Hernandez 7 foreseen but merely permitted concomitant evil effect.” (AHED) This clash is very evident in the current argument. Although there is an advantageous outcome, the dreamer is still acting in a sinful way to achieve that. A second principle given to counter the argument further would be the Principle of Human Dignity. In this principle, it is stated that “every human being should be acknowledged as an inherently valuable member of the human community and as a unique expression of life, with an integrated bodily and spiritual nature.” (AHED) Manipulation is the very opposite of respect for human dignity. Though you are not physically humiliating or abusing the person, you are being disrespectful all the same. It is stressed that you must respect human dignity both in body and in spirit- both physically and mentally. Consciously having another person act in a way they would not and have not consented in acting is an outright attack on that human’s dignity. One principle, in respect to manipulation, can be a controversial statement. The Principle of Integrity and Totality can be used to argue that manipulation within lucid dreams is either moral or immoral. In the 1965 Pastoral Constitution on the Church in the Modern World (Section 61), Pope Paul VI describes this principle and instructs people to "preserve a view of the whole human person in which the values of the intellect, will, conscience, and fraternity are pre-eminent.” The part of this statement that may leave people torn would be the part regarding will. If human will is pre-eminent, would this mean that, since you will it, you should be able to freely use your ability to manipulate anything at your will within your dream or would it mean that you would have to suppress your manipulation to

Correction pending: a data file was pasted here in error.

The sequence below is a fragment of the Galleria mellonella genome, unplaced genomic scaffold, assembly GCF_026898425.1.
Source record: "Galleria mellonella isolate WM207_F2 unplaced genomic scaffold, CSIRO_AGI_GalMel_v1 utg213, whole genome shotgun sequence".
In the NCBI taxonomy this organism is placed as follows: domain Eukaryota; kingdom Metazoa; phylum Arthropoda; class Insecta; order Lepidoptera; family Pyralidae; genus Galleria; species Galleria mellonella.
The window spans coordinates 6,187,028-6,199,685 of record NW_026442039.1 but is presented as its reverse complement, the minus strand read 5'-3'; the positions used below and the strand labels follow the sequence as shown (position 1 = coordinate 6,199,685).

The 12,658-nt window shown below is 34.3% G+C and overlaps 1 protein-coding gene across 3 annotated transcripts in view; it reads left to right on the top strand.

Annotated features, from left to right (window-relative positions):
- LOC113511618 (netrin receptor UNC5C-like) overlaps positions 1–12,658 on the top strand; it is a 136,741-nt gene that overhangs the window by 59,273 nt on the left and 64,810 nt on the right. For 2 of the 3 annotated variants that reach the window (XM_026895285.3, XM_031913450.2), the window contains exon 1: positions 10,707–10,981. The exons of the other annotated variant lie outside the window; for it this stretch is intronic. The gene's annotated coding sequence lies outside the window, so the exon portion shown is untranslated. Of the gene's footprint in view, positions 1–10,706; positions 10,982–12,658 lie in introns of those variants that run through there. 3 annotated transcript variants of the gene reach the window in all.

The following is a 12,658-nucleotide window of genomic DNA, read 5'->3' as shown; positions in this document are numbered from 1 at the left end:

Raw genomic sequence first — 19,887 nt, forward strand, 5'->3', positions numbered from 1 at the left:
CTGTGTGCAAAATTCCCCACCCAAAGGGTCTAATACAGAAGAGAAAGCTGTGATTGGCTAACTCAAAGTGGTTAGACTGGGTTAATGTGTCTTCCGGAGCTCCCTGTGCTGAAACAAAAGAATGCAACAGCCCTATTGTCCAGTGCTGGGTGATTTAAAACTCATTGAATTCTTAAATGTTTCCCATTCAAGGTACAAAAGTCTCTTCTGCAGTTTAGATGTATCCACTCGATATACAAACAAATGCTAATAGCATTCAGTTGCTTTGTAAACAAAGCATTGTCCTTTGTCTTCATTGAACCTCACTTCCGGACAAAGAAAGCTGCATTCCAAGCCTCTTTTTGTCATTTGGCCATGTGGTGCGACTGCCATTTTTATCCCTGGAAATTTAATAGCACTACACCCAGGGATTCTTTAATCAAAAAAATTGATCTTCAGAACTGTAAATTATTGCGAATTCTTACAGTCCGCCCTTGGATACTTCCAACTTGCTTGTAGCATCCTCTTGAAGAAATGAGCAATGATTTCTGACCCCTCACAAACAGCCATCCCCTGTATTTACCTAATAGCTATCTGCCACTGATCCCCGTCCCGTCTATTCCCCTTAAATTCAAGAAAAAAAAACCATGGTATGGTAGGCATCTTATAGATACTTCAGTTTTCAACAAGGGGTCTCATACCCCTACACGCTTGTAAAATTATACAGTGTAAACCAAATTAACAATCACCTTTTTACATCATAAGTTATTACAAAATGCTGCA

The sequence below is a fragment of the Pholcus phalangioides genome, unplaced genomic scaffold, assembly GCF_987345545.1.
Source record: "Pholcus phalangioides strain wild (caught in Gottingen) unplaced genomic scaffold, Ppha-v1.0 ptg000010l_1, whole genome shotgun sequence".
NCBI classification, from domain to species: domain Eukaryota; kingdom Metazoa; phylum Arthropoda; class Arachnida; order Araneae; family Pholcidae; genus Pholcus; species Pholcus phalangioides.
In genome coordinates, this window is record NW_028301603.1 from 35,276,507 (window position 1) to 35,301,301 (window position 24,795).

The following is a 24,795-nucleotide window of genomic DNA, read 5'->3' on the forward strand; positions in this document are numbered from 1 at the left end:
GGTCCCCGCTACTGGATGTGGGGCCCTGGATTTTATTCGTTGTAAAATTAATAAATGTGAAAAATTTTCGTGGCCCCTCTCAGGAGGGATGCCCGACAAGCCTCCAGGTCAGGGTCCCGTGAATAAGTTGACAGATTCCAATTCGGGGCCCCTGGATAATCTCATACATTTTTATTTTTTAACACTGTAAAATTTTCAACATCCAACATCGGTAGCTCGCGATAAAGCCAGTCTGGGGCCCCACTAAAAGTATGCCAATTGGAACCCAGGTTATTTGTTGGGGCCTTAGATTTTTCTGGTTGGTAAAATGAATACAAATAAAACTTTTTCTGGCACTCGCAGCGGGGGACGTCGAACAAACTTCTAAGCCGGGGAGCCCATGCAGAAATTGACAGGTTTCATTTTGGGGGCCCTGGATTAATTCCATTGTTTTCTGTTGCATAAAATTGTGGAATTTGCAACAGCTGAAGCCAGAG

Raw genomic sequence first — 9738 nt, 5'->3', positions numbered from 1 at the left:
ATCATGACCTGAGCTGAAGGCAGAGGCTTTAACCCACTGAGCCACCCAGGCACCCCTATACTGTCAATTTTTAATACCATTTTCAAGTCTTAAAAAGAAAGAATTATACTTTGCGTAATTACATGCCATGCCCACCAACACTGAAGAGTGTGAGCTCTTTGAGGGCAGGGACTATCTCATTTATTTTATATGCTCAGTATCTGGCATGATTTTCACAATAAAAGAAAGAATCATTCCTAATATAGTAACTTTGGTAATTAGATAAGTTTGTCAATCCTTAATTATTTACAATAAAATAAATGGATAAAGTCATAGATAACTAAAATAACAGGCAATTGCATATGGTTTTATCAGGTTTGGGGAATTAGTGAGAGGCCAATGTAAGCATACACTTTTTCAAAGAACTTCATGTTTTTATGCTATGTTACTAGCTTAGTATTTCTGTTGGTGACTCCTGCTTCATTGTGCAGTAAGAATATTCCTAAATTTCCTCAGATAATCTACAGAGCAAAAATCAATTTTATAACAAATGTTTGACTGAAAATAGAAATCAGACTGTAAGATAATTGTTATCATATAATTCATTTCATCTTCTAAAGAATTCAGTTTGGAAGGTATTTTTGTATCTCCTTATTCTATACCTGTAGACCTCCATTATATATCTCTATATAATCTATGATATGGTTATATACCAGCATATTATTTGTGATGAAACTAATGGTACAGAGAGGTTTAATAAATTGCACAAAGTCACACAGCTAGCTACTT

Hernandez 8 preserve the free will of those dream characters that you manipulate? If you choose the former argument over the latter, however, you would end up contradicting the purpose of the principle on the whole. The Principle of Integrity is not, foremost, a Principle of Free Will. You must preserve will, of course, but it must be preserved along with fraternity and conscience. You can exhibit your free will insofar as it respects some kind of conscious decision and is not harmful to society as a whole. You must use integrity in your actions while in a lucid dream just as you would use the same amount of integrity within your waking life. It simply becomes a much more difficult and much more tempting situation when you know that, regardless of your ignorance of integrity is, the effect will not be real and you will not be at physical fault. In the end, it is a struggle with your conscience and with temptation. Lucid dreaming can be used for beneficial purpose however; it can be a very dangerous practice when you begin using it for ill will. It can be safely assumed that lucid dream, alone, cannot be deemed immoral. Only the individual’s integrity when it comes to their choices involving manipulation, violence, and sexuality can be considered immoral, just as they would in real life.